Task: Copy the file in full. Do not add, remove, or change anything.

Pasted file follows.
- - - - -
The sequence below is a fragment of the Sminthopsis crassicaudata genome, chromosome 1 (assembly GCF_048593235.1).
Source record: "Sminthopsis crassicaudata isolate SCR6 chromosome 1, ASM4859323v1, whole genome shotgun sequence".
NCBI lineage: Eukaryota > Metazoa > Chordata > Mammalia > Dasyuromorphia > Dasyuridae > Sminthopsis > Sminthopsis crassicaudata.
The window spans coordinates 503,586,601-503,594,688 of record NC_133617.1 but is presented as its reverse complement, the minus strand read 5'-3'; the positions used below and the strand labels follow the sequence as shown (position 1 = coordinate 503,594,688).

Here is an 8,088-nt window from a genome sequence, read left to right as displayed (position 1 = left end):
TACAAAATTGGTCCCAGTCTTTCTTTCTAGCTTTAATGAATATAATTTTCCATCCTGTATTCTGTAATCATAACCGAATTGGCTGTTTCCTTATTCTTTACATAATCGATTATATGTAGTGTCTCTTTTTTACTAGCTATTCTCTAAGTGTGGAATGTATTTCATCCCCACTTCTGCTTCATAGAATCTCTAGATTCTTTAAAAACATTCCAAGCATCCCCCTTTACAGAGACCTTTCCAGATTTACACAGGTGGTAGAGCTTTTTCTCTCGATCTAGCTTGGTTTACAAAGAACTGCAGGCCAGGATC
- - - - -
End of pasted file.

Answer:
The sequence below is a fragment of the Sminthopsis crassicaudata genome, chromosome 1 (assembly GCF_048593235.1).
Source record: "Sminthopsis crassicaudata isolate SCR6 chromosome 1, ASM4859323v1, whole genome shotgun sequence".
NCBI lineage: Eukaryota > Metazoa > Chordata > Mammalia > Dasyuromorphia > Dasyuridae > Sminthopsis > Sminthopsis crassicaudata.
The window spans coordinates 503,586,601-503,594,688 of record NC_133617.1 but is presented as its reverse complement, the minus strand read 5'-3'; the positions used below and the strand labels follow the sequence as shown (position 1 = coordinate 503,594,688).

Here is an 8,088-nt window from a genome sequence, read left to right as displayed (position 1 = left end):
TACAAAATTGGTCCCAGTCTTTCTTTCTAGCTTTAATGAATATAATTTTCCATCCTGTATTCTGTAATCATAACCGAATTGGCTGTTTCCTTATTCTTTACATAATCGATTATATGTAGTGTCTCTTTTTTACTAGCTATTCTCTAAGTGTGGAATGTATTTCATCCCCACTTCTGCTTCATAGAATCTCTAGATTCTTTAAAAACATTCCAAGCATCCCCCTTTACAGAGACCTTTCCAGATTTACACAGGTGGTAGAGCTTTTTCTCTCGATCTAGCTTGGTTTACAAAGAACTGCAGGCCAGGATC